How mobile is boosting LATAM economies

In just a few days, Bogotá will be hosting the GSMA’s annual mobile conference in Latin America as part of the Mobile 360 Series. Bringing together an impressive line-up, Mobile 360 LATAM is a giant, multi-day brainstorming session covering everything in the mobile industry from mobile money to the Internet of things to the much awaited 5G.

And we’ll be right in the middle of it. Our CEO Brendan Gill will be chairing the session on future networks, alongside speakers representing operators, tech providers and the GSMA. Aside from looking at the hot topic of 5G’s relevance in the region, the session will also dive into the various technologies necessary for deploying 5G and the possible timeline for its roll out.

LATAM before 5G

Though 5G has dominated much of the discussion in the telecom industry lately, a great part of the world, including Latin America is investing heavily in improving coverage and speed for earlier generation wireless services.

Being the second fastest growing mobile region in the world, LATAM has come a long way in terms of 4G availability and speeds; but there is still plenty of room to grow. As another 100 million mobile subscribers come online in Latin America by the end of the decade — pressuring operators to compete to provide better 4G services – and we could be seeing substantial improvements in LTE very soon.

Here’s a pretty breakdown on where these 100 million-plus subscribers will be coming from (GSMA Intelligence, Mobile Economy in Latin America and the Caribbean 2016):

subscirber growth LATAM GSMA

Source: GSMA Intelligence, Mobile Economy in Latin America and the Caribbean 2016

The largest market, Brazil was the first to roll out 4G, and though speeds have been gradually improving, 4G accessibility has remained relatively limited. Meanwhile Peru has taken the lead among major Latin American economies in LTE availability, and Mexico is leading that pack in terms of 4G speed (Source: The State of LTE – June 2017).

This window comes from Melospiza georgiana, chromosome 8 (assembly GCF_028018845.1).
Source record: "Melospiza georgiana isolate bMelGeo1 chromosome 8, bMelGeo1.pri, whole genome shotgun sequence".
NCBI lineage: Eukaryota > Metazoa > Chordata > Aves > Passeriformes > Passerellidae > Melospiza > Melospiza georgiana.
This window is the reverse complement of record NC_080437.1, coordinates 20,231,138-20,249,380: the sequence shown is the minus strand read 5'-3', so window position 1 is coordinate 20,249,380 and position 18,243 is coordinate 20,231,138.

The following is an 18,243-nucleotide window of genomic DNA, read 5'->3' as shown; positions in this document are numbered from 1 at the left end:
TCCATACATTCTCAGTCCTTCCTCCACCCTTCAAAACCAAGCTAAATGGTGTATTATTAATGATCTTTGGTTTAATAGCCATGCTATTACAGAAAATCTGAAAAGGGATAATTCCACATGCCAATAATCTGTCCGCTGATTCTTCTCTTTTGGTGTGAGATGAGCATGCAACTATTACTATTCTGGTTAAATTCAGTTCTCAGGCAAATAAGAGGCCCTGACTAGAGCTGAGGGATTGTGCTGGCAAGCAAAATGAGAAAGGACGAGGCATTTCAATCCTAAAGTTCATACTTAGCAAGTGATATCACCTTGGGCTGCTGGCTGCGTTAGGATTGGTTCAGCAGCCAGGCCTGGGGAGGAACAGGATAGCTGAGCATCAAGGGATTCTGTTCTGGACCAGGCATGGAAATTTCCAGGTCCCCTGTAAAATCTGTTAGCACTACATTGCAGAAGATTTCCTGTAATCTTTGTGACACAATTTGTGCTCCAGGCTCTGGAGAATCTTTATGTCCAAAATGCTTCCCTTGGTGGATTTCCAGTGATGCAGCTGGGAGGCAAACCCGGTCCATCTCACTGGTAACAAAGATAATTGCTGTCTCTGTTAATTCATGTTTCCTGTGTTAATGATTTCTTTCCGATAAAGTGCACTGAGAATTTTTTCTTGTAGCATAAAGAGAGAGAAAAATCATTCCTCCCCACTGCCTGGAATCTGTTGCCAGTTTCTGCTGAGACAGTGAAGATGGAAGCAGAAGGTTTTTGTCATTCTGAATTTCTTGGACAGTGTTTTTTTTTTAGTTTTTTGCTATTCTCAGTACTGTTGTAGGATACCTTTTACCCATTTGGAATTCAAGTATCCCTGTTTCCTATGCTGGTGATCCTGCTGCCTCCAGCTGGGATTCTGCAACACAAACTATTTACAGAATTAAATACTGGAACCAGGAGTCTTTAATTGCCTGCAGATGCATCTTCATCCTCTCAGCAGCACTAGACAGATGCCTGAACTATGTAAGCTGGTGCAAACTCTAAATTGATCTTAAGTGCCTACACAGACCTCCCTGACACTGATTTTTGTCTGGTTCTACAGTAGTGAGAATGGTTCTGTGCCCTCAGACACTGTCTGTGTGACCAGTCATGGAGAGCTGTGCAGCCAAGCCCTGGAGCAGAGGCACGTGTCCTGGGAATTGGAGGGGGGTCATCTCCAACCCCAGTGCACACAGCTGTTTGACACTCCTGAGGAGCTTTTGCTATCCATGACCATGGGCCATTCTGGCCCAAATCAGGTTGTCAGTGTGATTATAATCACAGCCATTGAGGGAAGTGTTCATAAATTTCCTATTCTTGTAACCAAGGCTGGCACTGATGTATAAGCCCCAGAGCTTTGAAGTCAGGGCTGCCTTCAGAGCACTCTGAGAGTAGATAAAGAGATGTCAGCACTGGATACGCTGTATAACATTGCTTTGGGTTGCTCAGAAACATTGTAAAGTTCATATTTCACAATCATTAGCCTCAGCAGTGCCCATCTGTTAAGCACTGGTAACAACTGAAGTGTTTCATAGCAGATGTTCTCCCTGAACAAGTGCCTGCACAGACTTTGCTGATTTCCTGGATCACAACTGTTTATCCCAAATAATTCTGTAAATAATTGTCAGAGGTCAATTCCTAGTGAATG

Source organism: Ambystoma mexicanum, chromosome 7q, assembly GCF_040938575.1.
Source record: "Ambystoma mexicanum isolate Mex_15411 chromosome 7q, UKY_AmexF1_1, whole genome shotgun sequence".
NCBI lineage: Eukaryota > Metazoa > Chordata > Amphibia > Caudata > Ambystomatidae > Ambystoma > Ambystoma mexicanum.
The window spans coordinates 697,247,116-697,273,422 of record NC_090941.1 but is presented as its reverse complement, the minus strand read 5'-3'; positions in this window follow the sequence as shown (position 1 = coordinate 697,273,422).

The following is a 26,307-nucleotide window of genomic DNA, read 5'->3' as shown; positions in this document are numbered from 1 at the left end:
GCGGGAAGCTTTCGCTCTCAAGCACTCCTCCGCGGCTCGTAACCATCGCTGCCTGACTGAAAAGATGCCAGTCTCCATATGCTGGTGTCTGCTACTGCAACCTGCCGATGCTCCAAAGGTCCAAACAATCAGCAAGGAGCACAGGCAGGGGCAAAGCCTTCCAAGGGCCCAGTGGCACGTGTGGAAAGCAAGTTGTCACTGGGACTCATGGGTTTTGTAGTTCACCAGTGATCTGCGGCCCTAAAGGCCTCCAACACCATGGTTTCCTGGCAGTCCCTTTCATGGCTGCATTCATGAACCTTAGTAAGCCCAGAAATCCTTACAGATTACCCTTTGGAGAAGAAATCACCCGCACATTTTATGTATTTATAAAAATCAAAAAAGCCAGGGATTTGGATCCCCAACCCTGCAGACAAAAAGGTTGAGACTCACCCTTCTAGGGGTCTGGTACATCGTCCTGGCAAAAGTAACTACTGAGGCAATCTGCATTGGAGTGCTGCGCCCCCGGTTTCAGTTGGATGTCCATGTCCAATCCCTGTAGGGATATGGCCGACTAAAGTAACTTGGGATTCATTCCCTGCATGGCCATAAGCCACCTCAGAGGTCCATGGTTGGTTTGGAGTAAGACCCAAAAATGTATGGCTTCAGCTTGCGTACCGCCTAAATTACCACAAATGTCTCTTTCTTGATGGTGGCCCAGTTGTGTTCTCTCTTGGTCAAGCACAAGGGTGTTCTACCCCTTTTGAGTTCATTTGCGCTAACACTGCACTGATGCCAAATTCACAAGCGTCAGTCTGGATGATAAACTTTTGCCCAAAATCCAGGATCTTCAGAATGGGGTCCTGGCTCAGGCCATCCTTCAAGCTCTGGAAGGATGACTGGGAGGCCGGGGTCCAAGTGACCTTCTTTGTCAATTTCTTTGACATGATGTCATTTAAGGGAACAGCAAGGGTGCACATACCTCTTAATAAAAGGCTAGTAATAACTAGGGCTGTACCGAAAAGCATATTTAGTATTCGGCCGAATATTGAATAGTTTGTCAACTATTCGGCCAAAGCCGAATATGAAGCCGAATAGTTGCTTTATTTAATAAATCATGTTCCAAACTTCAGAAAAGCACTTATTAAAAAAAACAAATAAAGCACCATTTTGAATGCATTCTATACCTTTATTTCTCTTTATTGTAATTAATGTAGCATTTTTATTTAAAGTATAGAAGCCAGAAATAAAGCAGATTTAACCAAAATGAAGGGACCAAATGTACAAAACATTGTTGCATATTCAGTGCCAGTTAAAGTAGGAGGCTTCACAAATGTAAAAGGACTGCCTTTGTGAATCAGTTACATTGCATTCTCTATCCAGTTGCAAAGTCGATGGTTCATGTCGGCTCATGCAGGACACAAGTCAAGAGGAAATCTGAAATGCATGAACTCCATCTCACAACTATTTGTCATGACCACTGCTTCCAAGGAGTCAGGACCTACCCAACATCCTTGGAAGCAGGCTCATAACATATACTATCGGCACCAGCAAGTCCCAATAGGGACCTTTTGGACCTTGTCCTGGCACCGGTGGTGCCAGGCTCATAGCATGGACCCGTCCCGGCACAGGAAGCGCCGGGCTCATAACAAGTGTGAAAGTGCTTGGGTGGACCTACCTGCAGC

The bigger picture

Providing better availability and speed is not an end in itself. Improving the communications of millions of businesses and consumers — whether that means wider coverage, higher speeds, or ease of access – has significant impact on a country’s economy as a whole. It’s basically a virtuous cycle: by opening the tap for information flow, the ecosystem starts promoting innovation, which can in return fuel a more vibrant economy, boost entrepreneurial and startup culture and pave the way for innovative services and applications.

The mobile sector itself provides employment to close to 2 million people, contributes substantially to the GDP (estimated at 5% regionally) and adds close to 40 billion USD to public funds via taxes. But the implications go beyond the industry itself, impacting multiple sectors across the economy (according to the GSMA).

Think mobile money, and the effects of integrating millions into the economy who are currently underserved by traditional financial services (close to 50% according to the GSMA). The mobile money industry in Latin America went into full force in 2016, when it topped the charts as fastest-growing region in terms of growth in registered accounts. And by fast growth we mean multi-fold (from less than a million accounts in 2011, there were over 10 million mobile money accounts registered at the end of 2016).

An increase in mobile and broadband penetration also produces much grander social implications. Getting people online and connected can contribute significantly to delivering health, educational and other government services to more remote areas. According to the GSMA, healthcare services could reach an additional 28.4 million people in Brazil and 15.5 million people in Mexico by the end of 2017 thanks to an increase in mobile penetration. In regions torn by conflict or prone to natural disasters, the effects of deploying better communications are even more profound.

Digital inclusion is not a silver bullet, and will definitely not solve the entire array of socio-economic issues tearing at Latin America. But by making mobile services available and more affordable, we could soon witness the tidal effects it has on boosting the economy and getting the region on a steady track ahead of the 5G launch.

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